Kidney disease (nephropathy) is far more common in people with diabetes than in people without diabetes. It is caused by damage to small blood vessels, which can cause the kidneys to be less efficient, or to fail altogether. Diabetes is one of the leading causes of chronic kidney disease (CKD).
Based on data from the UK and USA, up to 40% of people with diabetes will develop chronic kidney disease.1 Pooled data from 54 countries reveal that more than 80% of cases of end-stage renal disease (ESRD) are caused by diabetes, hypertension or a combination of both.
Diabetes, hypertension and kidney failure are highly interlinked. On the one hand, type 2 diabetes is a leading cause of kidney failure, which is a risk for hypertension, and on the other, hypertension can often precede CKD and contribute to the progression of kidney disease.
Both diabetes and CKD are strongly associated with cardiovascular disease (CVD) and therefore, the major component in their management is control of CVD risk factors such as hypertension and high blood glucose (hyperglycaemia). It is important to control blood glucose and blood pressure to reduce the risk of kidney disease. Screening for abnormal quantities of albumin in the urine (albuminuria) and starting treatment with drugs that reduce the activity of the renin-angiotensin-aldosterone system when albuminuria is persistently found, even in the absence of hypertension, is very effective to prevent the development and progression of CKD in people with diabetes.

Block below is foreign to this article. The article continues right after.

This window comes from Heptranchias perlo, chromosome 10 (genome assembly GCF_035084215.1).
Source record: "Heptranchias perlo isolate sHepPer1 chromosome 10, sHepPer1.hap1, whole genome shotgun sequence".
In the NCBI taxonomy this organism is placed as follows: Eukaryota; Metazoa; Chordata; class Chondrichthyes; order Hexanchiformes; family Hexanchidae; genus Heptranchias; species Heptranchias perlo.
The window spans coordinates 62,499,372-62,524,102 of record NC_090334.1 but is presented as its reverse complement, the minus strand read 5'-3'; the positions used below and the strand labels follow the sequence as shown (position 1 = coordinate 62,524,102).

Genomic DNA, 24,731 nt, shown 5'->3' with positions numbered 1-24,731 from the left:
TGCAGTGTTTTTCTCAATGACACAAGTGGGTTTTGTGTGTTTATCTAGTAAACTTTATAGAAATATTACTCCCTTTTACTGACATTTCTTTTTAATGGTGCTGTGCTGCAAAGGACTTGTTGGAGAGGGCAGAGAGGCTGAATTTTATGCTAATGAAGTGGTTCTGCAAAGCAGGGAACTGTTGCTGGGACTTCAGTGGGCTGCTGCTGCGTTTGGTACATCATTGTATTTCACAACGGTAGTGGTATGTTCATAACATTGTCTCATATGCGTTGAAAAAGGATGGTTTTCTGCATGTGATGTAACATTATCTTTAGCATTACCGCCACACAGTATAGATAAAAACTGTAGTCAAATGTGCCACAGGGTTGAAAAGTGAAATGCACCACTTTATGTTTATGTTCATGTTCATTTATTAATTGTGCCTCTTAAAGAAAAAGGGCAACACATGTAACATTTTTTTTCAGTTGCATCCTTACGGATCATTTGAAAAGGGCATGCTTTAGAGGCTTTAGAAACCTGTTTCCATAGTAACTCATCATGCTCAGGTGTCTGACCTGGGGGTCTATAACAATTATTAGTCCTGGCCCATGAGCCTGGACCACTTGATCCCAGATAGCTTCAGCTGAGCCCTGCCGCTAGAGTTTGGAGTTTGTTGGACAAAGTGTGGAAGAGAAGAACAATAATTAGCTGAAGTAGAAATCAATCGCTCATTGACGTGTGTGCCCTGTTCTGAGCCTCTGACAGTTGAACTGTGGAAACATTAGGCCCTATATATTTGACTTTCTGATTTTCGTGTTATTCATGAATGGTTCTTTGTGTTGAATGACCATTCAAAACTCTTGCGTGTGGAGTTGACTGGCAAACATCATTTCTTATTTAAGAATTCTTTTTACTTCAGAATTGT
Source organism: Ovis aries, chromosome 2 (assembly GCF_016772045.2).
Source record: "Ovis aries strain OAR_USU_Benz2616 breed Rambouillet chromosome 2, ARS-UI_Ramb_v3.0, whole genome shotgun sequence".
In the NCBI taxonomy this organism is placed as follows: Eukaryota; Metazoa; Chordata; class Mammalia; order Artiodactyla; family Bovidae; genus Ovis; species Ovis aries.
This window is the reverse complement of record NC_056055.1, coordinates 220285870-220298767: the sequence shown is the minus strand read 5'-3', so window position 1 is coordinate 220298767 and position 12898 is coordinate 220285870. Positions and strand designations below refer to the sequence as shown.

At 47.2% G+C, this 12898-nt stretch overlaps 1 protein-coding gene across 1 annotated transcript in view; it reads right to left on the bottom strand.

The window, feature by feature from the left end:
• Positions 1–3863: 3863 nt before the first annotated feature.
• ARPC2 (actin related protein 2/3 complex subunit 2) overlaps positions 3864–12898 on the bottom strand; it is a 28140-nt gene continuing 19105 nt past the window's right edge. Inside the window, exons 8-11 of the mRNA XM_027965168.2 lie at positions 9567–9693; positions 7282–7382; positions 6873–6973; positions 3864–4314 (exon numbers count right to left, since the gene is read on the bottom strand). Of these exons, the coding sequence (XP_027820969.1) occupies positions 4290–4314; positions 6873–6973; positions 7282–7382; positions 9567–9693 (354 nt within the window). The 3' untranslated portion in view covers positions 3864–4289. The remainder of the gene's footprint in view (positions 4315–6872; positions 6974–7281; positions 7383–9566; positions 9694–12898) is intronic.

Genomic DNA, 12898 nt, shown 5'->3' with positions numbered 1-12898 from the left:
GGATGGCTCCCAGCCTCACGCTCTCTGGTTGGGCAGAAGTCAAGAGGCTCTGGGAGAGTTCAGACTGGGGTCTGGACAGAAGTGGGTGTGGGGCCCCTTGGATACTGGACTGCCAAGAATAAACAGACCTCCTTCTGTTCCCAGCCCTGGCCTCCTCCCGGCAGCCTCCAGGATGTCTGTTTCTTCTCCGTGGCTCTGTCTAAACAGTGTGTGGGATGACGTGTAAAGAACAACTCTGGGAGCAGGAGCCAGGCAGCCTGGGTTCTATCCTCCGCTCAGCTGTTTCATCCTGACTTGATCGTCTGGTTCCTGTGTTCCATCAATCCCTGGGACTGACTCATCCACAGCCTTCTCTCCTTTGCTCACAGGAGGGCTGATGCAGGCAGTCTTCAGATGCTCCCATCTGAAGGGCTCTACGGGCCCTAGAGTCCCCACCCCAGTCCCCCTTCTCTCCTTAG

Screening for albuminuria should be done every year after diagnosis in people with type 2 diabetes and the same after the first five years in people with type 1 diabetes.
IDF's international network for health professionals - D-NET - offers a free online education module on "Understanding Diabetic Kidney Disease". Click on the image below to access the module.